A LOT has changed in the employment marketplace since I first became a recruiter.
One of the things that has changed most dramatically is how “job hoppers” are viewed by employers. I’ve touched upon this subject before, but it bears repeating and emphasizing. That’s because it indicates a trend that continues to manifest itself and pick up speed.
It used to be that employers regarded “job hoppers” with skepticism. “Job hoppers” were defined as professionals who only stayed with an employer for a few years before making their next career move. “Back in the day,” employers were looking for candidates who would be inclined to stay with them for longer than just a few years. As a result, “job hoppers” were often overlooked when they applied for open positions.
What a difference a few years make.
Actually, it’s been more than just a few years, but it certainly doesn’t seem that way. That’s because the employment marketplace has done a 180-degree turn on this matter.
Now it’s the professional who is NOT a “job hopper” who is viewed with skepticism by employers. That’s right, it’s official. Being a “job hopper” is good for your career!
The rule rather than the exception
One of the reasons I can make this claim is that I have seen evidence of this about-face numerous times during the last few years. In fact, it occurred just recently. Here’s what happened.
I tried to place a candidate who has been virtually with the same company for the bulk of her career. However, my client wouldn’t hire her because she has worked for only one company. This kind of situation has happened more than once, and it’s happening more frequently.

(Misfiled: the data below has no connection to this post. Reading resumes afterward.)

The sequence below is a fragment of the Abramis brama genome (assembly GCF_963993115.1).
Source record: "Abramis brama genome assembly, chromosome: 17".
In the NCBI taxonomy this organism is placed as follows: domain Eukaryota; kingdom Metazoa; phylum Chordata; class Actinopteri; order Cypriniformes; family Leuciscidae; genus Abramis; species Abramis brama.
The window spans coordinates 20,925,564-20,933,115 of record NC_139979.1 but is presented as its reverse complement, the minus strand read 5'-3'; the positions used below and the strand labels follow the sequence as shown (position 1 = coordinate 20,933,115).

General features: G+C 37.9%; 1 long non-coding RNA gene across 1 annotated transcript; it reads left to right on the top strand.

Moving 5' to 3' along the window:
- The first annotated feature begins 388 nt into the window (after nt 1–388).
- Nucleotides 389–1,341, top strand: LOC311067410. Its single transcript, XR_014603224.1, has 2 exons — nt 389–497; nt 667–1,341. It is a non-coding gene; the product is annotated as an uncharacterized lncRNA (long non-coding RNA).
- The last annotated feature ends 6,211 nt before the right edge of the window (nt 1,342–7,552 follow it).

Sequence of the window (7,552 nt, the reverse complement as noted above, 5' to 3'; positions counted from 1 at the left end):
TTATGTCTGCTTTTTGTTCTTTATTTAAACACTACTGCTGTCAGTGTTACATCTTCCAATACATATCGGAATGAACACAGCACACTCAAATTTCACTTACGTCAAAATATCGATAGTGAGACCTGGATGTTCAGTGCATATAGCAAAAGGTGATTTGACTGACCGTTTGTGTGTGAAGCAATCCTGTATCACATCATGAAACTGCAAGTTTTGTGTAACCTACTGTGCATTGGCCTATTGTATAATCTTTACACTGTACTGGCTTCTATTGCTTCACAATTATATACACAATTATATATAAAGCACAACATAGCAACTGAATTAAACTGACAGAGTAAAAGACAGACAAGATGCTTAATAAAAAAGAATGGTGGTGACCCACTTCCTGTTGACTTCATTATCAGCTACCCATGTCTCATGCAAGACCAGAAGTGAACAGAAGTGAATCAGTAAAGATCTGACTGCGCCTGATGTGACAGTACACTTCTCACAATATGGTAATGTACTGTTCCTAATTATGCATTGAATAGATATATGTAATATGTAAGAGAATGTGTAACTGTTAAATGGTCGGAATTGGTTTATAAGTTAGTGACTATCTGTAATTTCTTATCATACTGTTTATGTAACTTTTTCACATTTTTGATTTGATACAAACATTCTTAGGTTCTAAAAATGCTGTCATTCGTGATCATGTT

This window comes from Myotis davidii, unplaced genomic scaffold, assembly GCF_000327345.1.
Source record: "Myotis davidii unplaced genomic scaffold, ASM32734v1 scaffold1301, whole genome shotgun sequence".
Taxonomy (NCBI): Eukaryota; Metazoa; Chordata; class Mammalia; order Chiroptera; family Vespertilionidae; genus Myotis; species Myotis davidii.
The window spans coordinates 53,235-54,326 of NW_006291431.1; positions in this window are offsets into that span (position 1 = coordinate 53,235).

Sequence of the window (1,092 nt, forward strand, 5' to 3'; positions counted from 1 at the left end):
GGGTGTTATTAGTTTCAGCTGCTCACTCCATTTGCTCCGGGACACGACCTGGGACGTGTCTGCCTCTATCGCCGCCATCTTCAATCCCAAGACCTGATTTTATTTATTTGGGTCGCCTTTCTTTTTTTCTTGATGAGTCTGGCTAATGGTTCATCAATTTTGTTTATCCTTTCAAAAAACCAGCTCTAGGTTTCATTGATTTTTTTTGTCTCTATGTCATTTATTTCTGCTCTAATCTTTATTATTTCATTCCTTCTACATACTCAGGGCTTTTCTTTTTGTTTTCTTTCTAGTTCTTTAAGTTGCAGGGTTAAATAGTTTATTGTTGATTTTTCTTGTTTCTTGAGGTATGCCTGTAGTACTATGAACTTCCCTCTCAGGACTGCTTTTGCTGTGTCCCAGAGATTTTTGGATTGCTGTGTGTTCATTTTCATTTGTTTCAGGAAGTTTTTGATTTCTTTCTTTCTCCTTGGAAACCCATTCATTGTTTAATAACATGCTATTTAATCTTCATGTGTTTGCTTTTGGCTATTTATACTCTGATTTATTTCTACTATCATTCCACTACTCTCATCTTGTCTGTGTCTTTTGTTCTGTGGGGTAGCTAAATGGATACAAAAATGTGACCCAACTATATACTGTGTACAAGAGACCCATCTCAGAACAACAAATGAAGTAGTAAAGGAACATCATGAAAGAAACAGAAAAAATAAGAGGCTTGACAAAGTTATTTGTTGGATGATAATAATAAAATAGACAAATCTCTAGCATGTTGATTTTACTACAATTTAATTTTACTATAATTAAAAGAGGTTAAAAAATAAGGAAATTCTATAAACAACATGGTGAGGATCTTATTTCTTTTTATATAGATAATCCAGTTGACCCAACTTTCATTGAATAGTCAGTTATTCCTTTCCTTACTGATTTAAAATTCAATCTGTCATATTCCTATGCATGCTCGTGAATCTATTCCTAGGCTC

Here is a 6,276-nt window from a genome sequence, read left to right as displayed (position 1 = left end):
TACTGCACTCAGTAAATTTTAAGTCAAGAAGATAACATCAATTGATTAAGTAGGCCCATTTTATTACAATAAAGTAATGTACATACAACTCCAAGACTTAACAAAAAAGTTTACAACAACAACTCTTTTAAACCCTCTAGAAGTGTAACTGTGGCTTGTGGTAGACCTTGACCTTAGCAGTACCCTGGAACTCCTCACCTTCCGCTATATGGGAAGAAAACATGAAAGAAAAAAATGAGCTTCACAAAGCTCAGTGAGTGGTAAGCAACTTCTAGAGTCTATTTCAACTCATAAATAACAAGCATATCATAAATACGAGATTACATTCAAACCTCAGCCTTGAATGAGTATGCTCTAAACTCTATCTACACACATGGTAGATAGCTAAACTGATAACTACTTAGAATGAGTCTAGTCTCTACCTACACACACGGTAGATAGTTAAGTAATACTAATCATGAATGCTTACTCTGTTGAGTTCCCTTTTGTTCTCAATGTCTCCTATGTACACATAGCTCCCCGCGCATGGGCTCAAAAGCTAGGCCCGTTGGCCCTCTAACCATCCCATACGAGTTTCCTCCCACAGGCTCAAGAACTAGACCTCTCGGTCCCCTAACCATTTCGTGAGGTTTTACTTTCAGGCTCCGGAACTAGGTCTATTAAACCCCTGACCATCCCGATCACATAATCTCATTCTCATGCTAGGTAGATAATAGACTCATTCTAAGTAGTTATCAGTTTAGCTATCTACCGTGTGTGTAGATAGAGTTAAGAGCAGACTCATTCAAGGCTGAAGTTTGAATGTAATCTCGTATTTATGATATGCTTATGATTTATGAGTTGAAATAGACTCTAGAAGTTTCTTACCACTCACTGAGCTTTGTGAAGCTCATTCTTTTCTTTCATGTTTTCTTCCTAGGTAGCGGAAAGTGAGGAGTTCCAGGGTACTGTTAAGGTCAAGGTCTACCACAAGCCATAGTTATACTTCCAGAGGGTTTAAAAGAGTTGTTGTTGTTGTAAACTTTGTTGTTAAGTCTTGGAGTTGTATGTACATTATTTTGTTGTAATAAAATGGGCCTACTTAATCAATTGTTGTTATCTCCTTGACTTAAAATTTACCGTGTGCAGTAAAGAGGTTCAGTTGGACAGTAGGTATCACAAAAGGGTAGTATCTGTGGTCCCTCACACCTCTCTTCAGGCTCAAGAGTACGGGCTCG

In another instance, I worked with a candidate who was with the same company for 17 years. However, I had difficulty placing him because hiring managers were concerned that he would have a hard time adjusting to a new culture.
Since he had worked for the same organization his entire career, they believed that he had only seen things done one way and didn’t have the advantage of seeing how other companies operate and do things. I think that was something for which he was not prepared.
These are just two examples of this trend. In fact, I would not even classify it as a trend anymore. I would call it a reality. That’s because it appears to now be the “default setting” of the marketplace. In other words, it’s the rule rather than the exception.
It all boils down to what companies value
So why the 360-degree turn? Why is being a “job hopper” now a good thing for your career? It all boils down to what organizations value in their employees. In the past, organizations valued loyalty above all else. In actuality, they valued the illusion or the perception of loyalty. That’s because they couldn’t be 100% sure that if they hired somebody who had been at their previous employer for 10 years, that person would then be with them for the same amount of time.
But now? Loyalty is not as important to organizations. It is to a certain degree, to be sure, but not like it was 10, 15, or 20 years ago. Perhaps the Great Recession had something to do with that. Now the following things are more important to companies when it comes to finding new employees: